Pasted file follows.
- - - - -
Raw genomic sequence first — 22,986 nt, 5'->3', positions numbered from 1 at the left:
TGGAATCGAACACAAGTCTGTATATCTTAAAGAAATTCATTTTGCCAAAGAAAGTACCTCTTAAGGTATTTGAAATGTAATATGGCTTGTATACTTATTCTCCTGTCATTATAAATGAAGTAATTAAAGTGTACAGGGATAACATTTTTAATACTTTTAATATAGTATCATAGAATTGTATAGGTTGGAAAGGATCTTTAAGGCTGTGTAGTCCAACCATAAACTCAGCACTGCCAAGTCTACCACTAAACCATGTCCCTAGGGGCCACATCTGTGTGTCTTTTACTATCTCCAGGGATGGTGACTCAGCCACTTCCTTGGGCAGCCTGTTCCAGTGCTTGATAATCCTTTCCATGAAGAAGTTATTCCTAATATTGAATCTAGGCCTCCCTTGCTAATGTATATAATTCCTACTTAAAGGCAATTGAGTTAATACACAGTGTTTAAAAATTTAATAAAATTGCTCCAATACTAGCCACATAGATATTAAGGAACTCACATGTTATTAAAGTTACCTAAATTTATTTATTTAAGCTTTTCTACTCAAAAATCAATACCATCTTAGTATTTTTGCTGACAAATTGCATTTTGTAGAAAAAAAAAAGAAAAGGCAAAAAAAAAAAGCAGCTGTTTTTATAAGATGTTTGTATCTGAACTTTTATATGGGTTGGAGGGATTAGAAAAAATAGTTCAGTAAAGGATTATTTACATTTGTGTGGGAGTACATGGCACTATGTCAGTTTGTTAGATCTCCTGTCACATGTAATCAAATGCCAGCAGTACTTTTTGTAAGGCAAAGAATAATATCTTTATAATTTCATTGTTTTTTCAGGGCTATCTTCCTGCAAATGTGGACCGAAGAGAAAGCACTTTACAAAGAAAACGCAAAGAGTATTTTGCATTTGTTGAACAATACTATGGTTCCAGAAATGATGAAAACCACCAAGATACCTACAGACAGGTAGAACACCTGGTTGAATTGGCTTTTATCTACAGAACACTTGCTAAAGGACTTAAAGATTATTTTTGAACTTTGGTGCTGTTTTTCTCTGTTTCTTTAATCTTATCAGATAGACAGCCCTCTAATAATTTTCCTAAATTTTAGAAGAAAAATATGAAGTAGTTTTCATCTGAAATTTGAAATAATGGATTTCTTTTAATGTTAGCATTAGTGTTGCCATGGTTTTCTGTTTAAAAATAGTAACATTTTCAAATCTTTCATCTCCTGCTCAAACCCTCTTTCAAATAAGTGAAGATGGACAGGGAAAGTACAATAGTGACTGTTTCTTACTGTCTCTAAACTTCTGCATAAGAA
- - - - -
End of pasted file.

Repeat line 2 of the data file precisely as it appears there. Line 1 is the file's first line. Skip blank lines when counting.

TGGAATCGAACACAAGTCTGTATATCTTAAAGAAATTCATTTTGCCAAAGAAAGTACCTCTTAAGGTATTTGAAATGTAATATGGCTTGTATACTTATTCTCCTGTCATTATAAATGAAGTAATTAAAGTGTACAGGGATAACATTTTTAATACTTTTAATATAGTATCATAGAATTGTATAGGTTGGAAAGGATCTTTAAGGCTGTGTAGTCCAACCATAAACTCAGCACTGCCAAGTCTACCACTAAACCATGTCCCTAGGGGCCACATCTGTGTGTCTTTTACTATCTCCAGGGATGGTGACTCAGCCACTTCCTTGGGCAGCCTGTTCCAGTGCTTGATAATCCTTTCCATGAAGAAGTTATTCCTAATATTGAATCTAGGCCTCCCTTGCTAATGTATATAATTCCTACTTAAAGGCAATTGAGTTAATACACAGTGTTTAAAAATTTAATAAAATTGCTCCAATACTAGCCACATAGATATTAAGGAACTCACATGTTATTAAAGTTACCTAAATTTATTTATTTAAGCTTTTCTACTCAAAAATCAATACCATCTTAGTATTTTTGCTGACAAATTGCATTTTGTAGAAAAAAAAAAGAAAAGGCAAAAAAAAAAAGCAGCTGTTTTTATAAGATGTTTGTATCTGAACTTTTATATGGGTTGGAGGGATTAGAAAAAATAGTTCAGTAAAGGATTATTTACATTTGTGTGGGAGTACATGGCACTATGTCAGTTTGTTAGATCTCCTGTCACATGTAATCAAATGCCAGCAGTACTTTTTGTAAGGCAAAGAATAATATCTTTATAATTTCATTGTTTTTTCAGGGCTATCTTCCTGCAAATGTGGACCGAAGAGAAAGCACTTTACAAAGAAAACGCAAAGAGTATTTTGCATTTGTTGAACAATACTATGGTTCCAGAAATGATGAAAACCACCAAGATACCTACAGACAGGTAGAACACCTGGTTGAATTGGCTTTTATCTACAGAACACTTGCTAAAGGACTTAAAGATTATTTTTGAACTTTGGTGCTGTTTTTCTCTGTTTCTTTAATCTTATCAGATAGACAGCCCTCTAATAATTTTCCTAAATTTTAGAAGAAAAATATGAAGTAGTTTTCATCTGAAATTTGAAATAATGGATTTCTTTTAATGTTAGCATTAGTGTTGCCATGGTTTTCTGTTTAAAAATAGTAACATTTTCAAATCTTTCATCTCCTGCTCAAACCCTCTTTCAAATAAGTGAAGATGGACAGGGAAAGTACAATAGTGACTGTTTCTTACTGTCTCTAAACTTCTGCATAAGAA